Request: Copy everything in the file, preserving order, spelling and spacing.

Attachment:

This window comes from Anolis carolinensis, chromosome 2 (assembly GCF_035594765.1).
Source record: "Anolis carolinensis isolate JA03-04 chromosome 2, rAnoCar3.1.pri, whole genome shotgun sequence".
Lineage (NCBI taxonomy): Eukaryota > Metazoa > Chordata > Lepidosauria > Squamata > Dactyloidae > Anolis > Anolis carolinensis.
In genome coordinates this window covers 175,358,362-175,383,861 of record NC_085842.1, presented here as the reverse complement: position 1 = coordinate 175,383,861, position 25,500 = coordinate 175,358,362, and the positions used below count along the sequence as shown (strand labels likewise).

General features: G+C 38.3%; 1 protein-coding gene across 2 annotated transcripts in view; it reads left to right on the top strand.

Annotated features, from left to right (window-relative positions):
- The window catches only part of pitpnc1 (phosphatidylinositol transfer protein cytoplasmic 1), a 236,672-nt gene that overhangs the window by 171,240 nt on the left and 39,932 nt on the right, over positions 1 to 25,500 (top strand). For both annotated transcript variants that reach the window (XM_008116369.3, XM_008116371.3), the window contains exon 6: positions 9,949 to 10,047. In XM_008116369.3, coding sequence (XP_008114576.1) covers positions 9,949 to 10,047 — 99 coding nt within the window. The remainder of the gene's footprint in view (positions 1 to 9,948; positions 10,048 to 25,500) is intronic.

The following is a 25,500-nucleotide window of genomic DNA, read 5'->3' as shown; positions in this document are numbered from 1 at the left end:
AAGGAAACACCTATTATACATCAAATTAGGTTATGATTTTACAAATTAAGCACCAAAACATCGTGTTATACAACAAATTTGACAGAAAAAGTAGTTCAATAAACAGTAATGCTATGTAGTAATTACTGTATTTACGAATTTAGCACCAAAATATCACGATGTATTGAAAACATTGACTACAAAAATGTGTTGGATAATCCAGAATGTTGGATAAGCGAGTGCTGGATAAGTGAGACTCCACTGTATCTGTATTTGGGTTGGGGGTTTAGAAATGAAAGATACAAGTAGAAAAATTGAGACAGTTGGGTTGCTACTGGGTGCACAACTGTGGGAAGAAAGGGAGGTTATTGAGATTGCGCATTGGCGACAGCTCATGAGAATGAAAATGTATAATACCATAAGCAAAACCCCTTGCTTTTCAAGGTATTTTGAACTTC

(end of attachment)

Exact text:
This window comes from Anolis carolinensis, chromosome 2 (assembly GCF_035594765.1).
Source record: "Anolis carolinensis isolate JA03-04 chromosome 2, rAnoCar3.1.pri, whole genome shotgun sequence".
Lineage (NCBI taxonomy): Eukaryota > Metazoa > Chordata > Lepidosauria > Squamata > Dactyloidae > Anolis > Anolis carolinensis.
In genome coordinates this window covers 175,358,362-175,383,861 of record NC_085842.1, presented here as the reverse complement: position 1 = coordinate 175,383,861, position 25,500 = coordinate 175,358,362, and the positions used below count along the sequence as shown (strand labels likewise).

General features: G+C 38.3%; 1 protein-coding gene across 2 annotated transcripts in view; it reads left to right on the top strand.

Annotated features, from left to right (window-relative positions):
- The window catches only part of pitpnc1 (phosphatidylinositol transfer protein cytoplasmic 1), a 236,672-nt gene that overhangs the window by 171,240 nt on the left and 39,932 nt on the right, over positions 1 to 25,500 (top strand). For both annotated transcript variants that reach the window (XM_008116369.3, XM_008116371.3), the window contains exon 6: positions 9,949 to 10,047. In XM_008116369.3, coding sequence (XP_008114576.1) covers positions 9,949 to 10,047 — 99 coding nt within the window. The remainder of the gene's footprint in view (positions 1 to 9,948; positions 10,048 to 25,500) is intronic.

The following is a 25,500-nucleotide window of genomic DNA, read 5'->3' as shown; positions in this document are numbered from 1 at the left end:
AAGGAAACACCTATTATACATCAAATTAGGTTATGATTTTACAAATTAAGCACCAAAACATCGTGTTATACAACAAATTTGACAGAAAAAGTAGTTCAATAAACAGTAATGCTATGTAGTAATTACTGTATTTACGAATTTAGCACCAAAATATCACGATGTATTGAAAACATTGACTACAAAAATGTGTTGGATAATCCAGAATGTTGGATAAGCGAGTGCTGGATAAGTGAGACTCCACTGTATCTGTATTTGGGTTGGGGGTTTAGAAATGAAAGATACAAGTAGAAAAATTGAGACAGTTGGGTTGCTACTGGGTGCACAACTGTGGGAAGAAAGGGAGGTTATTGAGATTGCGCATTGGCGACAGCTCATGAGAATGAAAATGTATAATACCATAAGCAAAACCCCTTGCTTTTCAAGGTATTTTGAACTTC